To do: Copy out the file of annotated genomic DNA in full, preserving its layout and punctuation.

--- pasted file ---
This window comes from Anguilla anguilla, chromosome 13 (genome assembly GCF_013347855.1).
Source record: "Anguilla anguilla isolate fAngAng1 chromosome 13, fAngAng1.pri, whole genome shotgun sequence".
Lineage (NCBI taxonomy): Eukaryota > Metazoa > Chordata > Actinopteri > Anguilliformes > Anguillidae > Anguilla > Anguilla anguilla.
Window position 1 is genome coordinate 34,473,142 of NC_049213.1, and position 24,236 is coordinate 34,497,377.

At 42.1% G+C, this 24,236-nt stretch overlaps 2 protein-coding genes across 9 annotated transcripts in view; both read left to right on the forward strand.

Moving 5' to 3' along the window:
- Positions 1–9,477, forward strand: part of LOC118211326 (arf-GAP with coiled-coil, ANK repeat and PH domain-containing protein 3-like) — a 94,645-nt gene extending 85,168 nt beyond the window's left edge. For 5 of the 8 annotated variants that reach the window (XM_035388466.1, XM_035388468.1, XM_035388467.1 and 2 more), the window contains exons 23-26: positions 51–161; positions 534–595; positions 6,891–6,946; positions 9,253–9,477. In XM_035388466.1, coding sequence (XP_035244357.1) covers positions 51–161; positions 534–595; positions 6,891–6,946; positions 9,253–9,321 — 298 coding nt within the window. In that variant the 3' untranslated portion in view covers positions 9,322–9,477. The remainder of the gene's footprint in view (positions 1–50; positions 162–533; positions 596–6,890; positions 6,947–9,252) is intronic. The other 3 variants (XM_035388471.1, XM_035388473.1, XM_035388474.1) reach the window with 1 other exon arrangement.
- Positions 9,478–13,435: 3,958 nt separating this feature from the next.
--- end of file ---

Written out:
This window comes from Anguilla anguilla, chromosome 13 (genome assembly GCF_013347855.1).
Source record: "Anguilla anguilla isolate fAngAng1 chromosome 13, fAngAng1.pri, whole genome shotgun sequence".
Lineage (NCBI taxonomy): Eukaryota > Metazoa > Chordata > Actinopteri > Anguilliformes > Anguillidae > Anguilla > Anguilla anguilla.
Window position 1 is genome coordinate 34,473,142 of NC_049213.1, and position 24,236 is coordinate 34,497,377.

At 42.1% G+C, this 24,236-nt stretch overlaps 2 protein-coding genes across 9 annotated transcripts in view; both read left to right on the forward strand.

Moving 5' to 3' along the window:
- Positions 1–9,477, forward strand: part of LOC118211326 (arf-GAP with coiled-coil, ANK repeat and PH domain-containing protein 3-like) — a 94,645-nt gene extending 85,168 nt beyond the window's left edge. For 5 of the 8 annotated variants that reach the window (XM_035388466.1, XM_035388468.1, XM_035388467.1 and 2 more), the window contains exons 23-26: positions 51–161; positions 534–595; positions 6,891–6,946; positions 9,253–9,477. In XM_035388466.1, coding sequence (XP_035244357.1) covers positions 51–161; positions 534–595; positions 6,891–6,946; positions 9,253–9,321 — 298 coding nt within the window. In that variant the 3' untranslated portion in view covers positions 9,322–9,477. The remainder of the gene's footprint in view (positions 1–50; positions 162–533; positions 596–6,890; positions 6,947–9,252) is intronic. The other 3 variants (XM_035388471.1, XM_035388473.1, XM_035388474.1) reach the window with 1 other exon arrangement.
- Positions 9,478–13,435: 3,958 nt separating this feature from the next.